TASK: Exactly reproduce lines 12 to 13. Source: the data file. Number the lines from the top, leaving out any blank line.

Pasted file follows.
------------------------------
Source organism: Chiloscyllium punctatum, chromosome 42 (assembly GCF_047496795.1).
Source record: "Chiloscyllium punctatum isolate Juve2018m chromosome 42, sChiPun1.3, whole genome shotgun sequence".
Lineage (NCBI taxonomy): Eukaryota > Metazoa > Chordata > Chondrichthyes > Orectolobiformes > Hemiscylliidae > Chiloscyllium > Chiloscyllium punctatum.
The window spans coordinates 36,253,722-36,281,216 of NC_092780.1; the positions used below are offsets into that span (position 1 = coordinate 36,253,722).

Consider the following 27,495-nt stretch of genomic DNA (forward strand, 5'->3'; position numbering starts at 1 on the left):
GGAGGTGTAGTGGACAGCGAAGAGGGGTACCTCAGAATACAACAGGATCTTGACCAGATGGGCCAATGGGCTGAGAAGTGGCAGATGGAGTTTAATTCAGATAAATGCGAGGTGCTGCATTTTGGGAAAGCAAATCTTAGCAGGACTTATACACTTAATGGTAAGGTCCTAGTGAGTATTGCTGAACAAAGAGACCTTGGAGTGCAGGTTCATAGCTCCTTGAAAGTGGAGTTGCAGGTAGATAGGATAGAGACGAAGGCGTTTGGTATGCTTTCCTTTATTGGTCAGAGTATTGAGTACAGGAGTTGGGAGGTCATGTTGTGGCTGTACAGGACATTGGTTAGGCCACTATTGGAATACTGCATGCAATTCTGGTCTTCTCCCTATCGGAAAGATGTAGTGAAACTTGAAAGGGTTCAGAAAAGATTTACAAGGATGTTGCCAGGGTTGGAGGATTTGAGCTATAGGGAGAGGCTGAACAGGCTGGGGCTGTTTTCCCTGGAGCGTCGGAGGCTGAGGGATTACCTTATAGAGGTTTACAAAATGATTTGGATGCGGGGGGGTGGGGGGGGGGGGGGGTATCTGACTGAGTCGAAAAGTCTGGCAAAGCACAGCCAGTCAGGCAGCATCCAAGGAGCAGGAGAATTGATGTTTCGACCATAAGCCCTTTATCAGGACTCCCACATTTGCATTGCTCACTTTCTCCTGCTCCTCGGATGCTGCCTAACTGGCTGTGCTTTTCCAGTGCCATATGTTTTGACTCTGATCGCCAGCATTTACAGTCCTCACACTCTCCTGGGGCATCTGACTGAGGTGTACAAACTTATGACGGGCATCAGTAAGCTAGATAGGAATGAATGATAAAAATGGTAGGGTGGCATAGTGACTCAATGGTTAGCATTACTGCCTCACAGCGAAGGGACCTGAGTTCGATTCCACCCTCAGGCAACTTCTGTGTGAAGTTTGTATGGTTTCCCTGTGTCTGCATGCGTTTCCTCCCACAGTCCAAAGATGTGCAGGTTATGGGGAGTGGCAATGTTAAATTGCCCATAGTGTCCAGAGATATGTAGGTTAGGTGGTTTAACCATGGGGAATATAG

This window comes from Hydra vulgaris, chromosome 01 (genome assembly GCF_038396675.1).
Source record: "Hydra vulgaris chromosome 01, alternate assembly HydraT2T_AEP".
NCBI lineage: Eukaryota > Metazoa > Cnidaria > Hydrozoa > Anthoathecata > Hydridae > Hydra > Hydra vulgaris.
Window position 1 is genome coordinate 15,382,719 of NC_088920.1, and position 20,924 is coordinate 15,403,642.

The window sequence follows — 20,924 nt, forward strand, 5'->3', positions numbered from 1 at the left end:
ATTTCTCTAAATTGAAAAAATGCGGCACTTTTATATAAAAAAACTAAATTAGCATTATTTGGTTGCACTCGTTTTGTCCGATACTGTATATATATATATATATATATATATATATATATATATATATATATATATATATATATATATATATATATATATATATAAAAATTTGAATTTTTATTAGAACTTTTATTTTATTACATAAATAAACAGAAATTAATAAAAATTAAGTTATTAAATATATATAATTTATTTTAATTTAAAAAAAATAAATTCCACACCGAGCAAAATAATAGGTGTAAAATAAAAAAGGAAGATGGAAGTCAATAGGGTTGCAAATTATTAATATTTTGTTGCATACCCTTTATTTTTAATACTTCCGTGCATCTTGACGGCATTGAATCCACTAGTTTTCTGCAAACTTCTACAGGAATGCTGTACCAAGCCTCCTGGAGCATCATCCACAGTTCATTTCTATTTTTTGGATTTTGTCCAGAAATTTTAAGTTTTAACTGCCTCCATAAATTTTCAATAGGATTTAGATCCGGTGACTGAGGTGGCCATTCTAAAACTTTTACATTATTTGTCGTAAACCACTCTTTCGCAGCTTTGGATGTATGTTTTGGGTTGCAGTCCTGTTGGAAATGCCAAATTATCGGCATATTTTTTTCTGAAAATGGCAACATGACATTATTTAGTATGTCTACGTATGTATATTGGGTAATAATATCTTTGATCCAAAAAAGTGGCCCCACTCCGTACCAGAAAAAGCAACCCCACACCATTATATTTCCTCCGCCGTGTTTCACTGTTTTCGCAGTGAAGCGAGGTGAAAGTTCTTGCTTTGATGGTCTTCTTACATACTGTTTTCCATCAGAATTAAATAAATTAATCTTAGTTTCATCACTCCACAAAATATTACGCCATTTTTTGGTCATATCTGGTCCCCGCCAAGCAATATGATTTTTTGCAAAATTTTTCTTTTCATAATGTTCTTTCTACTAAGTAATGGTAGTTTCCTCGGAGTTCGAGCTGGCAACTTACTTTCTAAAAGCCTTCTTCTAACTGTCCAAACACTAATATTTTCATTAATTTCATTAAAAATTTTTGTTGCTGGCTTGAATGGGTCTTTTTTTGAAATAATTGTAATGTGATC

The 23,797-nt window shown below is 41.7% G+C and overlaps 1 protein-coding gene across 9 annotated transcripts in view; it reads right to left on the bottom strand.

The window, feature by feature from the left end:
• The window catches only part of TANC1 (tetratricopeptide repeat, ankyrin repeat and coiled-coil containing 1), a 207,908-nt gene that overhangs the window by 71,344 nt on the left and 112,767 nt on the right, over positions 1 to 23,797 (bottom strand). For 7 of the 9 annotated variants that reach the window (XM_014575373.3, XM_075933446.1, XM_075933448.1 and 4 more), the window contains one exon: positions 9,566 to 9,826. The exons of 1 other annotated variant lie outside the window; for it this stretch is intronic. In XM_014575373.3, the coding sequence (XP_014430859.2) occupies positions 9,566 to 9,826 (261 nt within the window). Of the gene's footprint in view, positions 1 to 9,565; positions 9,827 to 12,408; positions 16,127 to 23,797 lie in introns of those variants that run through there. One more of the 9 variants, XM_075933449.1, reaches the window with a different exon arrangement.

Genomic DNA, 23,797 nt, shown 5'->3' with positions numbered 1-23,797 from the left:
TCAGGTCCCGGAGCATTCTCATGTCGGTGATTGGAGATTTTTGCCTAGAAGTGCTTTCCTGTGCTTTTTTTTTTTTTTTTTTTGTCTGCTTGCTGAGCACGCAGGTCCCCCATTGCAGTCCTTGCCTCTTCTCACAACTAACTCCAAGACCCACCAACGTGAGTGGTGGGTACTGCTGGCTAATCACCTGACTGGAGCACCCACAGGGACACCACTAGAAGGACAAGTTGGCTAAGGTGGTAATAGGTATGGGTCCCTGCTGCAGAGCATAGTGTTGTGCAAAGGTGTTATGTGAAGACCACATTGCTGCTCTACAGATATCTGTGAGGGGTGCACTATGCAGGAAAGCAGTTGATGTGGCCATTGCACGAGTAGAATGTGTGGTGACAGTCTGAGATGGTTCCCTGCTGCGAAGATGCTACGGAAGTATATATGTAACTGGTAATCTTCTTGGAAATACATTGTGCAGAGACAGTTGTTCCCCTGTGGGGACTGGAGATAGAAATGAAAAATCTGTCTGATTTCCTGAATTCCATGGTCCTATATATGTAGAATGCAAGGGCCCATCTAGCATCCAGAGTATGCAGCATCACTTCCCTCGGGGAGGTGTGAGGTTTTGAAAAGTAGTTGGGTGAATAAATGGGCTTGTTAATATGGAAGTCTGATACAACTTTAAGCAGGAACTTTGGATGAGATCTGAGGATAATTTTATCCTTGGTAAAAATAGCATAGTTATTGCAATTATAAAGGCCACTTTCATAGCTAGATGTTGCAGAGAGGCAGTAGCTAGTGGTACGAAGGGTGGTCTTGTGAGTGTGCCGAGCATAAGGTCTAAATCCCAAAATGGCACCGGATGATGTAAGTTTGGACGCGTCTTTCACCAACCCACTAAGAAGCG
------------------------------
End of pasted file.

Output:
ATTTCTCTAAATTGAAAAAATGCGGCACTTTTATATAAAAAAACTAAATTAGCATTATTTGGTTGCACTCGTTTTGTCCGATACTGTATATATATATATATATATATATATATATATATATATATATATATATATATATATATATATATATATATATATATATAAAAATTTGAATTTTTATTAGAACTTTTATTTTATTACATAAATAAACAGAAATTAATAAAAATTAAGTTATTAAATATATATAATTTATTTTAATTTAAAAAAAATAAATTCCACACCGAGCAAAATAATAGGTGTAAAATAAAAAAGGAAGATGGAAGTCAATAGGGTTGCAAATTATTAATATTTTGTTGCATACCCTTTATTTTTAATACTTCCGTGCATCTTGACGGCATTGAATCCACTAGTTTTCTGCAAACTTCTACAGGAATGCTGTACCAAGCCTCCTGGAGCATCATCCACAGTTCATTTCTATTTTTTGGATTTTGTCCAGAAATTTTAAGTTTTAACTGCCTCCATAAATTTTCAATAGGATTTAGATCCGGTGACTGAGGTGGCCATTCTAAAACTTTTACATTATTTGTCGTAAACCACTCTTTCGCAGCTTTGGATGTATGTTTTGGGTTGCAGTCCTGTTGGAAATGCCAAATTATCGGCATATTTTTTTCTGAAAATGGCAACATGACATTATTTAGTATGTCTACGTATGTATATTGGGTAATAATATCTTTGATCCAAAAAAGTGGCCCCACTCCGTACCAGAAAAAGCAACCCCACACCATTATATTTCCTCCGCCGTGTTTCACTGTTTTCGCAGTGAAGCGAGGTGAAAGTTCTTGCTTTGATGGTCTTCTTACATACTGTTTTCCATCAGAATTAAATAAATTAATCTTAGTTTCATCACTCCACAAAATATTACGCCATTTTTTGGTCATATCTGGTCCCCGCCAAGCAATATGATTTTTTGCAAAATTTTTCTTTTCATAATGTTCTTTCTACTAAGTAATGGTAGTTTCCTCGGAGTTCGAGCTGGCAACTTACTTTCTAAAAGCCTTCTTCTAACTGTCCAAACACTAATATTTTCATTAATTTCATTAAAAATTTTTGTTGCTGGCTTGAATGGGTCTTTTTTTGAAATAATTGTAATGTGATC

The 23,797-nt window shown below is 41.7% G+C and overlaps 1 protein-coding gene across 9 annotated transcripts in view; it reads right to left on the bottom strand.